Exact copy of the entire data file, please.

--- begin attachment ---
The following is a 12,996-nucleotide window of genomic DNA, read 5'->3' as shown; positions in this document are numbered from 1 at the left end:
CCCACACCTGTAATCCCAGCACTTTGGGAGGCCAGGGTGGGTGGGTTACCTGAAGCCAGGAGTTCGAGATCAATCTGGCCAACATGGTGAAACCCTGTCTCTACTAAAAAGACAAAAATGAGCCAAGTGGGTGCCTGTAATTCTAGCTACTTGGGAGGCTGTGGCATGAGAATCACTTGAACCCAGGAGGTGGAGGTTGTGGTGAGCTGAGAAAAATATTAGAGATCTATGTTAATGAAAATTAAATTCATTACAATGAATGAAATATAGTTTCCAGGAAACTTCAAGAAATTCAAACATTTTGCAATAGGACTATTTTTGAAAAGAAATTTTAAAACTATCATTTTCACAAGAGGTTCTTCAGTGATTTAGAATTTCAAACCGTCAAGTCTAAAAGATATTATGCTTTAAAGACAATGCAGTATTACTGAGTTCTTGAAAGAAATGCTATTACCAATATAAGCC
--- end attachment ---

The following is a 12,996-nucleotide window of genomic DNA, read 5'->3' as shown; positions in this document are numbered from 1 at the left end:
CCCACACCTGTAATCCCAGCACTTTGGGAGGCCAGGGTGGGTGGGTTACCTGAAGCCAGGAGTTCGAGATCAATCTGGCCAACATGGTGAAACCCTGTCTCTACTAAAAAGACAAAAATGAGCCAAGTGGGTGCCTGTAATTCTAGCTACTTGGGAGGCTGTGGCATGAGAATCACTTGAACCCAGGAGGTGGAGGTTGTGGTGAGCTGAGAAAAATATTAGAGATCTATGTTAATGAAAATTAAATTCATTACAATGAATGAAATATAGTTTCCAGGAAACTTCAAGAAATTCAAACATTTTGCAATAGGACTATTTTTGAAAAGAAATTTTAAAACTATCATTTTCACAAGAGGTTCTTCAGTGATTTAGAATTTCAAACCGTCAAGTCTAAAAGATATTATGCTTTAAAGACAATGCAGTATTACTGAGTTCTTGAAAGAAATGCTATTACCAATATAAGCC